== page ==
The College of William & Mary owned slaves from its very beginning. Slaves were an integral part to the College's everyday operations. Additionally, slaves worked on Nottoway Plantation, which was owned by William & Mary for several years. The profits collected from the labor these slaves performed at Nottoway Quarter funded scholarships for the white male students at William & Mary.
Leading up to, during, and after the Civil War, William & Mary employed freed Blacks as well. George Greenhow worked as a janitor throughout the antebellum years. Greenhow called himself the "the only negro educated the College of William & Mary" because he was taught how to read and write by a student.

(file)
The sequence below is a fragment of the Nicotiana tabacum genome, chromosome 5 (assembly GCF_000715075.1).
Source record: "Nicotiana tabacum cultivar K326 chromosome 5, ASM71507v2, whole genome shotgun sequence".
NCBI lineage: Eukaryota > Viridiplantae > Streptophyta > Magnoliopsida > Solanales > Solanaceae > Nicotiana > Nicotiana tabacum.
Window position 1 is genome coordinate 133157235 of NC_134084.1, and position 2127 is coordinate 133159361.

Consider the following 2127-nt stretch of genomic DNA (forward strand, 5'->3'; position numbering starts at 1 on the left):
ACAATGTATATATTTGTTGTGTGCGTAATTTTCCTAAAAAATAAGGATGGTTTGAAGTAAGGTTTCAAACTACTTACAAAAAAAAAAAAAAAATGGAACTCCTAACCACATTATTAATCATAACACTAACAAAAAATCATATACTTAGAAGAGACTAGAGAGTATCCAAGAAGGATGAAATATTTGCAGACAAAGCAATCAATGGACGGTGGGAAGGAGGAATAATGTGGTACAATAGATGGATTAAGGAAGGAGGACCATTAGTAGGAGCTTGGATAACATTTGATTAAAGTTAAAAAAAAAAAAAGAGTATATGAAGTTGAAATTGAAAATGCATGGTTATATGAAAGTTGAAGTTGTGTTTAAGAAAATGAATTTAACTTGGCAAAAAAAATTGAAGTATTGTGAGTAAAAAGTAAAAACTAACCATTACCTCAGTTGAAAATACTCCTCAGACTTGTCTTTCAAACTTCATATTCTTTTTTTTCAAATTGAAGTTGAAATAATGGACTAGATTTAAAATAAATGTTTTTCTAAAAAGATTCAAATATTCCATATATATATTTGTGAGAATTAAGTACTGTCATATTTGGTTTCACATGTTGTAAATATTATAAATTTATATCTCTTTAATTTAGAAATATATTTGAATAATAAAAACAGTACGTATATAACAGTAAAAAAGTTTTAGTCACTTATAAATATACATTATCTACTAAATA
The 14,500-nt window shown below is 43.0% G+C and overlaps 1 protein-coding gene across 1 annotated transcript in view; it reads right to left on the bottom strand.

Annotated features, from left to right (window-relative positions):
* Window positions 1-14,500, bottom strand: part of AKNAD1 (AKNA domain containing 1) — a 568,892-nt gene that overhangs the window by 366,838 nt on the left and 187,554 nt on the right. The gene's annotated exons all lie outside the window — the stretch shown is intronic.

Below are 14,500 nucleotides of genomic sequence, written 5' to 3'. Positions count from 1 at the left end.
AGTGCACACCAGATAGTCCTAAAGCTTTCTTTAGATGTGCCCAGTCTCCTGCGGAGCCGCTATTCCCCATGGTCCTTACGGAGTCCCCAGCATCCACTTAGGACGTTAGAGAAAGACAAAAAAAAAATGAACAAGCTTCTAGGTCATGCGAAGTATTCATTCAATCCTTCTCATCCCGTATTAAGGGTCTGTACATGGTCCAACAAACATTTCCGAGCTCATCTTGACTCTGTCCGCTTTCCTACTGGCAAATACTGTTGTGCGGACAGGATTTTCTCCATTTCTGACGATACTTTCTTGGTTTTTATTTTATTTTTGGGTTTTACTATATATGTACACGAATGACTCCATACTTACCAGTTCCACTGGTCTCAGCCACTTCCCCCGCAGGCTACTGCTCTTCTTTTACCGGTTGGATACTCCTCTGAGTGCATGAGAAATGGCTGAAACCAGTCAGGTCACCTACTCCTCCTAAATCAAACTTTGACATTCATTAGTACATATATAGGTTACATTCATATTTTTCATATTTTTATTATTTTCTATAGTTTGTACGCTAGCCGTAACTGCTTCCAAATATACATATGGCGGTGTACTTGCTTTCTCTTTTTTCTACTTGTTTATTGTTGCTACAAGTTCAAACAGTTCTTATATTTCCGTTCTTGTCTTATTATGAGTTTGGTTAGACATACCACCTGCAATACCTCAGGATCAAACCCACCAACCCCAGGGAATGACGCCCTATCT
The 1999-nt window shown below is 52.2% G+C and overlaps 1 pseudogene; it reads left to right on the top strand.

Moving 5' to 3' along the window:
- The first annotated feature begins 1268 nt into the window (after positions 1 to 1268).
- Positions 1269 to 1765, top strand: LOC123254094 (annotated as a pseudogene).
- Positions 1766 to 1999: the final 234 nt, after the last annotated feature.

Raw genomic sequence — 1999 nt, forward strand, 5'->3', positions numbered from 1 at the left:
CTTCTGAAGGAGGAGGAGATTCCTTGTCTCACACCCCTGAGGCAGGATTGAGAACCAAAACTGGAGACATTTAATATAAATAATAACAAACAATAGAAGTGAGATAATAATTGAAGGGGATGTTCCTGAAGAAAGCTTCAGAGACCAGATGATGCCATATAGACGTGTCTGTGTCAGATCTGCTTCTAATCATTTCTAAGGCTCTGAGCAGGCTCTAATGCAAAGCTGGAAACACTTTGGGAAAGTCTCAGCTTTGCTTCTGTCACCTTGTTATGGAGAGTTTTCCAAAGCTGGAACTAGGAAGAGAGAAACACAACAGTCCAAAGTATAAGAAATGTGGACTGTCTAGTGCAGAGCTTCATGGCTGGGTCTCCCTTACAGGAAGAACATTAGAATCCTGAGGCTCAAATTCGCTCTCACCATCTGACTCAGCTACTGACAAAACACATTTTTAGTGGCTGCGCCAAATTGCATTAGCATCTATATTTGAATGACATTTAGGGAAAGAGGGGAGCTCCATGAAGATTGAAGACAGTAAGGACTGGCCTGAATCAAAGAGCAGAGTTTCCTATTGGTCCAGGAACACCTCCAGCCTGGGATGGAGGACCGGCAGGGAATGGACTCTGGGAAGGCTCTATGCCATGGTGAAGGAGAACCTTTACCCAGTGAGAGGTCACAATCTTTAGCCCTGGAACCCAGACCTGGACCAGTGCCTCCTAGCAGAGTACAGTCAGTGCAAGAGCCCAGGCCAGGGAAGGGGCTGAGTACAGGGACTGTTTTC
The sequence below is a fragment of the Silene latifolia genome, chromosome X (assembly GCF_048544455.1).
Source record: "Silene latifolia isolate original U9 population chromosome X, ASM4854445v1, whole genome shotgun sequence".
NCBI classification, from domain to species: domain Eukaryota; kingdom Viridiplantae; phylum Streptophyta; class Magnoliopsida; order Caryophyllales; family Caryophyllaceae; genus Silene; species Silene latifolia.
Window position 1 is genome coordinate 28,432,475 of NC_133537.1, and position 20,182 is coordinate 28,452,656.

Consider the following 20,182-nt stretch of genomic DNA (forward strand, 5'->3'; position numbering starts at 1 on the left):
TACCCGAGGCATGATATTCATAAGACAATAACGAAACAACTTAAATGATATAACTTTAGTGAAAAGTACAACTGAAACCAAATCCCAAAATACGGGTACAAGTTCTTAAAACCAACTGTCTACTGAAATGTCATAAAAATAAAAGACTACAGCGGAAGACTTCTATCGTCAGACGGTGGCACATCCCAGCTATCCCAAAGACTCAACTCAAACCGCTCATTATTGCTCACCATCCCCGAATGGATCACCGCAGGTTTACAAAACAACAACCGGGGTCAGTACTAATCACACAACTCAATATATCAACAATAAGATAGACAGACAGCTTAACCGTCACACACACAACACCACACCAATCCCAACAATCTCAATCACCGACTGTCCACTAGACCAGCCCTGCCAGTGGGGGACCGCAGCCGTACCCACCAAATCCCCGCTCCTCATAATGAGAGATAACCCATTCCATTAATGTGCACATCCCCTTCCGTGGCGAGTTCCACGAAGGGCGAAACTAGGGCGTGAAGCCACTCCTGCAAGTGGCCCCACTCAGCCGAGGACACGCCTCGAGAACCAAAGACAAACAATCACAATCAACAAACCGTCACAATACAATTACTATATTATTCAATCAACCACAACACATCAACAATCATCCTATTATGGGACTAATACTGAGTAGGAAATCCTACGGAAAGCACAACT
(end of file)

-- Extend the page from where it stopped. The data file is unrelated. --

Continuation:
Henry Billups worked for the College for over fifty years, in several different capacities. He rang the Wren bell alongside President Benjamin Ewell and is uniquely known for procuring alcohol for students and faculty alike during prohibition. Billups worked for William & Mary from 1888-1952, a time marked by Jim Crow and Massive Resistance.
In 1914, former slaver, author and activist Booker T. Washington addressed the College community in the Wren Chapel. Ironically, the College's President and a staunch critic of President Lincoln Lyon G. Tyler introduced Washington.
During the Spring of 2018, William & Mary erected a plague at the Wren Building to honor the first three African Americans in residence at the College: Lynn Briley, Janet Brown Strafer and Karen Ely.